A ground-breaking film of the wrong, dangerous, kind according to censors worldwide and anyone representing traditional decency, but which appealed to a young audience desperate to find new heroes who stood against anything their parents stood for. In a decade that celebrated freedom, the bikers strangely enough represented repression, a world where women were commodities, passed from man to man, often taken without consent, and racism was prevalent.

Roger Corman (The Secret Invasion, 1964) was already moving away from the horror of his early oeuvre and directs here with some style, the story, though slim, kept moving along thanks to the obvious and latent tensions within the group. If he had set out to assault society’s sacred cows – the police, the church, funeral rites – as well as a loathing of everything Nazi, he certainly achieved those aims but still within the context of a group that epitomized some elements of the burgeoning counterculture.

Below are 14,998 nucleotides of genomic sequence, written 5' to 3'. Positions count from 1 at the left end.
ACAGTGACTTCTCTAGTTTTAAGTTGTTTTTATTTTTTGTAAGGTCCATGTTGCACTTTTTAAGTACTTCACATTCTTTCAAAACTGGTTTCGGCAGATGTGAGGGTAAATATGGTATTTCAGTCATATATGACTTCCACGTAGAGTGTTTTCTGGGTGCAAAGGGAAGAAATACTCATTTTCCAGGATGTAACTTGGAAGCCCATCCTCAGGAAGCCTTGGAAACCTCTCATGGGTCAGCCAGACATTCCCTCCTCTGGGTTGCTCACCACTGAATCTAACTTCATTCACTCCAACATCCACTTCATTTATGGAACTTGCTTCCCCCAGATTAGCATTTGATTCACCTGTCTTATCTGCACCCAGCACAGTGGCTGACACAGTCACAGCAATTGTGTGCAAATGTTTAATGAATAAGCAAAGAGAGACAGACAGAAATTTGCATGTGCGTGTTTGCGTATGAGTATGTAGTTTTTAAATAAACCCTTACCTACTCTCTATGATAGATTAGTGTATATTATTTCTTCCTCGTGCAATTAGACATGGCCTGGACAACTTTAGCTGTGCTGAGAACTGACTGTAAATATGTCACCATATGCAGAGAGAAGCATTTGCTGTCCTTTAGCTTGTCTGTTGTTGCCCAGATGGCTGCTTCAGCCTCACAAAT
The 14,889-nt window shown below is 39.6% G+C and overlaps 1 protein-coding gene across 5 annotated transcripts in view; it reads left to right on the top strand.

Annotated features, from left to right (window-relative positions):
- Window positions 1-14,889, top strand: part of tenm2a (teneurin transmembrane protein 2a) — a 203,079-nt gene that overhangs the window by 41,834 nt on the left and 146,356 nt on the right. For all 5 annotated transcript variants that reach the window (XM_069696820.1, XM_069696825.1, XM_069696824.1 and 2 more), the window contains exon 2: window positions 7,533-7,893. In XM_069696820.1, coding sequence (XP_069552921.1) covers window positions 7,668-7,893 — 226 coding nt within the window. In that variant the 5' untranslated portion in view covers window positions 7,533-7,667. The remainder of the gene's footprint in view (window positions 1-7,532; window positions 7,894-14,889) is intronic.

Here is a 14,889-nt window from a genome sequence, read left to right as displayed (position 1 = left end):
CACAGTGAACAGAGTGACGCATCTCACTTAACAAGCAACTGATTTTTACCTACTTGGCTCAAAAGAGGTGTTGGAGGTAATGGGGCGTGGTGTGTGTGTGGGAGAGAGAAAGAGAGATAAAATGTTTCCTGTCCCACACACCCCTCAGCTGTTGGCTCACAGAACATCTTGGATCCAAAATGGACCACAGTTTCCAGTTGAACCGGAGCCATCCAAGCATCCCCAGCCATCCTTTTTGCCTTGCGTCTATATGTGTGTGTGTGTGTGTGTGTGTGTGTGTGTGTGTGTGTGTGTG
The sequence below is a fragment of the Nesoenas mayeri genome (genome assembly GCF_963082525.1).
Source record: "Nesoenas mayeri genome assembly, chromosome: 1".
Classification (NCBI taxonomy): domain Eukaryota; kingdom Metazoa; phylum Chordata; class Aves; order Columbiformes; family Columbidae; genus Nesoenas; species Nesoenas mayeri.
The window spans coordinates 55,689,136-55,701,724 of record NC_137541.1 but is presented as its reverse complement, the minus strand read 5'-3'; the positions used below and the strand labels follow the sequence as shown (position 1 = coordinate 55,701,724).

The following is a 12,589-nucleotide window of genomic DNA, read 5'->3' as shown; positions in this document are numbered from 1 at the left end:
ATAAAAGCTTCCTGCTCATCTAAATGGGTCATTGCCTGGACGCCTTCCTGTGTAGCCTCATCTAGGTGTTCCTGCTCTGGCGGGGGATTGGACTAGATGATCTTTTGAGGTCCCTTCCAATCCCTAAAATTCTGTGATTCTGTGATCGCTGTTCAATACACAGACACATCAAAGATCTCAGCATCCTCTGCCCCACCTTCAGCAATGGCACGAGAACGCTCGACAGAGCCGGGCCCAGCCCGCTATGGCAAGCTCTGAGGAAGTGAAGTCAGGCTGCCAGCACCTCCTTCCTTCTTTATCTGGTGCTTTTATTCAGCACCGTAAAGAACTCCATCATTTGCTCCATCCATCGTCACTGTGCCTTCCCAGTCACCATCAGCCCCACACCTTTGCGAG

In retrospect this appears an ideal fit for Peter Fonda, but that’s only if viewed through the prism of Easy Rider for, prior to this (see the “Hot Prospects” Blog yesterday) he was being groomed as a romantic leading man along the lines of The Young Lovers (1964). Bruce Dern (They Shoot Horses, Don’t They, 1969) was better suited, his screen persona possessing more of the essential edginess while Michael J. Pollard (Bonnie and Clyde, 1967) was the eternal outsider.

Rather surprising additions to the cast, either in full-out rebel mode as with Nancy Sinatra (The Ghost in the Invisible Bikini, 1966) or hoping appearance here would provide career stimulus as with movie virgins Diane Ladd (Chinatown, 1974) and Gayle Hunnicutt (P.J. / A New Face in Hell, 1968). Sinatra certainly received the bulk of the media attention, if only for the perceived outrage of papa Frank, but Hunnicutt easily stole the picture. Minus an attention-grabbing role, Hunnicutt, long hair in constant swirl, her vivid presence and especially her red top ensured she caught the camera’s attention.